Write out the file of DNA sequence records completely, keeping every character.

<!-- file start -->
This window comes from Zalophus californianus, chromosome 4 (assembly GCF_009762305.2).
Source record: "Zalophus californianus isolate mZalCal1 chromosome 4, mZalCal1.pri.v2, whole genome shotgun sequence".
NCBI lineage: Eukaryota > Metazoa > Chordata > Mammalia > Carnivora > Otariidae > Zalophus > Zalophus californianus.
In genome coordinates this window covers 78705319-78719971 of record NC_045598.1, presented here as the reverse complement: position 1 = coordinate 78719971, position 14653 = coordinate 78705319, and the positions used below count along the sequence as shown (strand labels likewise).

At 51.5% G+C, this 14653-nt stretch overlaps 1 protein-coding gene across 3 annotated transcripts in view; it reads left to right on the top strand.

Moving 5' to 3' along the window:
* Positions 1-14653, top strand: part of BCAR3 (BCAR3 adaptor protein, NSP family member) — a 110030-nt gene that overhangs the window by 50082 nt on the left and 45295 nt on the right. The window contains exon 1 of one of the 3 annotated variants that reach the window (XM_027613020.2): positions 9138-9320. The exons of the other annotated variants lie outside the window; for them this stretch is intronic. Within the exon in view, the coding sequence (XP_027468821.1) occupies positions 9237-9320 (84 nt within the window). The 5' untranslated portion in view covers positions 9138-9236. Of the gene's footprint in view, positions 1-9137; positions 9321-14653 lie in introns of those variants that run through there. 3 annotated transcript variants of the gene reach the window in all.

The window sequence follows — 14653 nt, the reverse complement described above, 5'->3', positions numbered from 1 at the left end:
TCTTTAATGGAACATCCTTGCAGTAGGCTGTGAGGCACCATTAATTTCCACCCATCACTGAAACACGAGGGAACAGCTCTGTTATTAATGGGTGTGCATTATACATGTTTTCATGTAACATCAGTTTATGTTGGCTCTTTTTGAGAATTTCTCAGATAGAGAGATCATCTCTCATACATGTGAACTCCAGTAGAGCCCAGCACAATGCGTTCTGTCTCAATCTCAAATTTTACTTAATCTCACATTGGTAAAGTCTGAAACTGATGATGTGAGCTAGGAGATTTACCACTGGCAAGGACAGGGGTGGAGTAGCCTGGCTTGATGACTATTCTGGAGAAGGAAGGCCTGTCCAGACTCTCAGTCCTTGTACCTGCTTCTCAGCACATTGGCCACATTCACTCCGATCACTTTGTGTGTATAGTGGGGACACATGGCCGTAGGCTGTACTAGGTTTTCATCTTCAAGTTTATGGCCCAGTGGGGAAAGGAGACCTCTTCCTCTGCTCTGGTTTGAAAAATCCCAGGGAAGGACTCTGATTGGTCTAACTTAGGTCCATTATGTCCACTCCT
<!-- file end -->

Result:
This window comes from Zalophus californianus, chromosome 4 (assembly GCF_009762305.2).
Source record: "Zalophus californianus isolate mZalCal1 chromosome 4, mZalCal1.pri.v2, whole genome shotgun sequence".
NCBI lineage: Eukaryota > Metazoa > Chordata > Mammalia > Carnivora > Otariidae > Zalophus > Zalophus californianus.
In genome coordinates this window covers 78705319-78719971 of record NC_045598.1, presented here as the reverse complement: position 1 = coordinate 78719971, position 14653 = coordinate 78705319, and the positions used below count along the sequence as shown (strand labels likewise).

At 51.5% G+C, this 14653-nt stretch overlaps 1 protein-coding gene across 3 annotated transcripts in view; it reads left to right on the top strand.

Moving 5' to 3' along the window:
* Positions 1-14653, top strand: part of BCAR3 (BCAR3 adaptor protein, NSP family member) — a 110030-nt gene that overhangs the window by 50082 nt on the left and 45295 nt on the right. The window contains exon 1 of one of the 3 annotated variants that reach the window (XM_027613020.2): positions 9138-9320. The exons of the other annotated variants lie outside the window; for them this stretch is intronic. Within the exon in view, the coding sequence (XP_027468821.1) occupies positions 9237-9320 (84 nt within the window). The 5' untranslated portion in view covers positions 9138-9236. Of the gene's footprint in view, positions 1-9137; positions 9321-14653 lie in introns of those variants that run through there. 3 annotated transcript variants of the gene reach the window in all.

The window sequence follows — 14653 nt, the reverse complement described above, 5'->3', positions numbered from 1 at the left end:
TCTTTAATGGAACATCCTTGCAGTAGGCTGTGAGGCACCATTAATTTCCACCCATCACTGAAACACGAGGGAACAGCTCTGTTATTAATGGGTGTGCATTATACATGTTTTCATGTAACATCAGTTTATGTTGGCTCTTTTTGAGAATTTCTCAGATAGAGAGATCATCTCTCATACATGTGAACTCCAGTAGAGCCCAGCACAATGCGTTCTGTCTCAATCTCAAATTTTACTTAATCTCACATTGGTAAAGTCTGAAACTGATGATGTGAGCTAGGAGATTTACCACTGGCAAGGACAGGGGTGGAGTAGCCTGGCTTGATGACTATTCTGGAGAAGGAAGGCCTGTCCAGACTCTCAGTCCTTGTACCTGCTTCTCAGCACATTGGCCACATTCACTCCGATCACTTTGTGTGTATAGTGGGGACACATGGCCGTAGGCTGTACTAGGTTTTCATCTTCAAGTTTATGGCCCAGTGGGGAAAGGAGACCTCTTCCTCTGCTCTGGTTTGAAAAATCCCAGGGAAGGACTCTGATTGGTCTAACTTAGGTCCATTATGTCCACTCCT